The task of central banks is to keep prices stable. The current resurgence of inflation could thus be regarded as nothing more than central banks engaging in their normal job. However, this time is different in that the current bout of inflation arrives after a long period of too low inflation and, moreover, low inflation which persisted despite years of very loose monetary policies, a period which one contribution to this issue’s Forum characterises as the “Great Monetary Expansion”.
Over the past two decades, central banks all over the world embarked on the biggest monetary easing ever recorded in central banking history. The full panoply of monetary policy instruments was used, and new instruments were invented for the purpose: repurchase operations at all maturities; limitless extension of the collateral lists; outright purchases of all types of securities; announcements of future (expansionary) actions; negative rates. Modalities varied a bit here and there but all in all, it was a globally consistent, strong and temporally sustained phase of monetary easing.
However, until 2020, inflation remained stubbornly low, despite this concerted and prolonged easing, creating the impression that the combination of expansionary monetary policies and low inflation was the new normal (the slogan was “low for long”). When inflation suddenly took off starting in 2021, central banks were unsure about how to react and what instruments to use given that in the preceding decades, nothing seemed to make a large impact.
The ECB does not constitute an exception. If anything, it provides the best illustration of this confusing situation. Inflation in the euro area had remained below its target for years on end despite negative policy rates, special low cost credits to banks and an unprecedented amount of bond purchases.
This is the background to the CEPS Ideas Lab 2023 session entitled, “Inflation strikes back: How to restore control?”, in which participants analysed different aspects of the situation, ranging from the political view to the technical aspects of central banking.
ECB: Restoring control and regaining credibility
Bobeica, Holton and Koester (2023) from the ECB provide an in-depth description of the various drivers of inflation and how they change over time. A key difficulty facing the ECB over the past couple of years has been to distinguish between transitory and permanent or underlying elements of the inflation process. Underlying inflation, which aims to provide a signal about medium-term inflationary pressures, cannot be directly observed but must rather be estimated – and there are many ways to do this.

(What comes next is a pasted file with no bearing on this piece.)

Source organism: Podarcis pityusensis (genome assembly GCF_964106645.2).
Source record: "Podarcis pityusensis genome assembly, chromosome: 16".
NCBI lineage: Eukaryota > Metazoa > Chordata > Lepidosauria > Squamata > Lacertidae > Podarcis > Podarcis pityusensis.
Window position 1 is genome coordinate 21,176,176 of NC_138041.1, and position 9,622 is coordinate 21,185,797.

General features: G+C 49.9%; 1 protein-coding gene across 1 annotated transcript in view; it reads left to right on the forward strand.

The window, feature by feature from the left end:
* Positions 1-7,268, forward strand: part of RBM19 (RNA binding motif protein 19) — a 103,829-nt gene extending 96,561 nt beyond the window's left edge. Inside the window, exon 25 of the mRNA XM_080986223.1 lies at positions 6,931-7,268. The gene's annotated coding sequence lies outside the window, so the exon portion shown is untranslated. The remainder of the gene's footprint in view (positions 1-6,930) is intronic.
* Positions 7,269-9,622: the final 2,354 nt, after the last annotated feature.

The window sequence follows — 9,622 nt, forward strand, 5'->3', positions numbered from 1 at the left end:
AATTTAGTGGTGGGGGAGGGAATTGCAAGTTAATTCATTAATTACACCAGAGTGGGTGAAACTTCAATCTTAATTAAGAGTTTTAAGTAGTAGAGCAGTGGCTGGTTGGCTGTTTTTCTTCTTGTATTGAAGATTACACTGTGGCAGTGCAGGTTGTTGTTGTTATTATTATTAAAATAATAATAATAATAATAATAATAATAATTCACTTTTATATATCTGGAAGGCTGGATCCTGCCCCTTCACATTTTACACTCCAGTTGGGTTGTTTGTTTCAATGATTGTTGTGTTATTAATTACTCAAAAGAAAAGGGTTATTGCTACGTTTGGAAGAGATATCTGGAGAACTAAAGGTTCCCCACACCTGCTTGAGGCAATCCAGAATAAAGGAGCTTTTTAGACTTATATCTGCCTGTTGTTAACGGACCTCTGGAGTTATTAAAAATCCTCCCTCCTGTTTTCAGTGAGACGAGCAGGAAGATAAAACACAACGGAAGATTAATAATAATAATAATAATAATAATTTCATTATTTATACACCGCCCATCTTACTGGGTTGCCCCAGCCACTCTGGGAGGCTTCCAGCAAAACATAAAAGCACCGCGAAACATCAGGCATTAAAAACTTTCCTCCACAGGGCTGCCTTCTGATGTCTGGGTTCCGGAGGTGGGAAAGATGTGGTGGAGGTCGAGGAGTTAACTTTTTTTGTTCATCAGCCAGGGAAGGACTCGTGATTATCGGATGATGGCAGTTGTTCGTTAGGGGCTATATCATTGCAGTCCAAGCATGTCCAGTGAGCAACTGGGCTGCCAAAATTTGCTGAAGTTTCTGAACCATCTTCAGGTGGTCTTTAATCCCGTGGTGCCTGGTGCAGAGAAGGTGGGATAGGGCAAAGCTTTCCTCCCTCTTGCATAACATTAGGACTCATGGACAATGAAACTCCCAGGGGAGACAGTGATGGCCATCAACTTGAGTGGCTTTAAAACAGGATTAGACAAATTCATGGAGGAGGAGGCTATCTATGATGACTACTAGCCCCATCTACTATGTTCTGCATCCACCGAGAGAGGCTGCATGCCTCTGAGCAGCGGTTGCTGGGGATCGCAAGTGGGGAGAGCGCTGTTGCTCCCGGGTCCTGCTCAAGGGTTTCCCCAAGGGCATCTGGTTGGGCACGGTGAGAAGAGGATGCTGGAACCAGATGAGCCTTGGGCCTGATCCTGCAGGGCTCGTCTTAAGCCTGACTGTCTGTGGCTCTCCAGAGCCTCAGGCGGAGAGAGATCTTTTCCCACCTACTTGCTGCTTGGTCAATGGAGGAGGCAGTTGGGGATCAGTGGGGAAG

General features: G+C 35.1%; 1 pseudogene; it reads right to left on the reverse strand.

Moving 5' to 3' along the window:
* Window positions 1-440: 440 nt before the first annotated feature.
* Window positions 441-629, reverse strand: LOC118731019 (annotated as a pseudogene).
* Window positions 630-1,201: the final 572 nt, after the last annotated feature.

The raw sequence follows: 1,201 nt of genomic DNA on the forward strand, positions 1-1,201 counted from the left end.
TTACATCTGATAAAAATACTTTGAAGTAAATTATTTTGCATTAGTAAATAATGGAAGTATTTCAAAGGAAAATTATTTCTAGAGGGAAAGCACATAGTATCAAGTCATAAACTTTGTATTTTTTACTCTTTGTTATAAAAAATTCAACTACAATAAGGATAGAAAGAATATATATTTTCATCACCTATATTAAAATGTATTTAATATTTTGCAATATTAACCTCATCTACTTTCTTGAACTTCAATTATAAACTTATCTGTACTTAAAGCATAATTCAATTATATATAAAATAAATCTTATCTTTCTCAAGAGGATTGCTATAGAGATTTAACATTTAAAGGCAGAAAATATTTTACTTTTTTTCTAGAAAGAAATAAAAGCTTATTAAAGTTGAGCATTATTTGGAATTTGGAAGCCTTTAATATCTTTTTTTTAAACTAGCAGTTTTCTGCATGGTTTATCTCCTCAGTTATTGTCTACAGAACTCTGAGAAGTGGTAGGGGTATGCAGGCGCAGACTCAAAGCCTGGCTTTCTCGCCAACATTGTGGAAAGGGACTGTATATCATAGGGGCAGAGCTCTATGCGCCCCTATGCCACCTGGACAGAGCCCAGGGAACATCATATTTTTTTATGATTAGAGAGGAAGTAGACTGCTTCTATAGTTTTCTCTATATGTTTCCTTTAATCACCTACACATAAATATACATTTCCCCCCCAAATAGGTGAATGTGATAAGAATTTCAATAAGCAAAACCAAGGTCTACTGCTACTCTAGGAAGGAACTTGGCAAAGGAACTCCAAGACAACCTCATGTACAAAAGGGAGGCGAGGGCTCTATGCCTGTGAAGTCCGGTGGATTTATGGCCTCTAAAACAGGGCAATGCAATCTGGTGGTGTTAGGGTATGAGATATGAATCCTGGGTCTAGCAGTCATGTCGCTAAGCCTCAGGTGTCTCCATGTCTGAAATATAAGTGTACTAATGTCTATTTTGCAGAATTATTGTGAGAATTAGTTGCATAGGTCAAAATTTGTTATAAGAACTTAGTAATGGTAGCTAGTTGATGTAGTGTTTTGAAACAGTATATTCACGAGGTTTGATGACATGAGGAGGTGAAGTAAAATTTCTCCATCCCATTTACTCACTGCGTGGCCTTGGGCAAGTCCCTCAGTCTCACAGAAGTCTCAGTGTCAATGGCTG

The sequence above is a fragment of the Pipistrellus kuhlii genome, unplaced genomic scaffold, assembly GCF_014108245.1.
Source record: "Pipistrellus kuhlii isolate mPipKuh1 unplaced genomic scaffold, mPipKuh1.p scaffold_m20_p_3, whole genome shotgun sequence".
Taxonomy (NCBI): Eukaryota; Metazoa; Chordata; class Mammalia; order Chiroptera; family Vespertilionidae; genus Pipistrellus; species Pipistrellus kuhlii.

The standard approach to identify the more persistent elements in inflation is to look at core inflation (headline inflation minus energy and food), but there are also other indicators that eliminate different volatile elements, such as the trimmed mean, which ignores all price changes outside a certain range.
Bobeica et al. (2023) find that different indicators are useful at different points in time. For example, the core inflation measure is useful to strip out the more volatile energy and food components of the Harmonised Index of Consumer Prices. But when energy and food prices stabilise, this measure becomes less indicative of what elements drive the inflation process.
The authors note that all measures of underlying inflation clearly increased starting in the middle of 2021, rising above the medium-term 2% inflation target threshold towards the end of 2021. They note that around that time the ECB announced a normalisation of its policy stance, but had not yet increased rates and continued its net purchases in its asset purchase programmes (which ended only several months later). They also note that different measures of underlying inflation diverged considerably during 2022 with the lowest at 4% and the highest at 8%. This shows that measures of underlying inflation are at best an imperfect guide to monetary policy.
Moderate wage increases are thus the key for returning inflation to the ECB’s target. The ECB has created an experimental wage tracker, which is based on the agreements for wage increases concluded up to the present. Monetary policy does not have a direct impact on wage agreements, which are determined by a mixture of labour market conditions, political constellations and inflation expectations. The ECB can hope to influence the latter with a strong commitment to its goal of bringing inflation back under control. This is the key challenge for the ECB.
A tightening of monetary policy usually has a positive impact on the income of central banks. The purpose of monetary policy is obviously not to maximise the profits of the central bank, but to keep prices stable. However, it is still important to track the profits (or losses) of central banks because they ultimately accrue to the national treasuries. The problem with the present tightening cycle is that the national central banks in the euro area have accumulated huge amounts of government bonds on their balance sheet. These bonds were bought during the preceding long period of very low interest rates and thus yield very little interest income. However, the bank reserves that financed these asset purchases now have to be remunerated at the deposit rate, which the ECB has increased to over 3%. This puts the national central banks (NCBs) within the Eurosystem (and the ECB itself) in a difficult position. With a total deposit base of almost €5,000 billion, the increase in the deposit rate of almost four percentage points (from -0.5 to 3.25 as of May 2023) means that the Eurosystem has to pay banks almost €200 billion per annum more.
As an aside, one should note that Angeloni (2023) uses the shortcut ECB for the income and the balance sheet of the entire Eurosystem, which consists of the ECB and the NCBs. For the conduct of monetary policy, this distinction between ECB and NCBs does not matter. But, as the author explains, the euro area is an incomplete monetary union in which each national central bank maintains its own balance sheet and the profits and losses from government bond purchases are not pooled centrally as is done for all other monetary policy operations. The NCBs transfer their income to their national treasuries. This implies that the losses calculated here accrue in the ultimate instance to member states and in somewhat different proportions according to the different amounts of bonds bought and their yields.
It would of course be possible for the Eurosystem to stem these interest payments to banks by offloading its bond portfolio through sizeable sales of government bonds in the open market. These sales would lead to an equivalent reduction in bank reserves, which would allow the ECB to return quickly to its pre-crisis balance sheet’s size and structure. But the ECB has clearly rejected this course of action since it has decided against any sales of bonds, relying instead for balance sheet reaction only on the non-reinvestment of bonds coming due.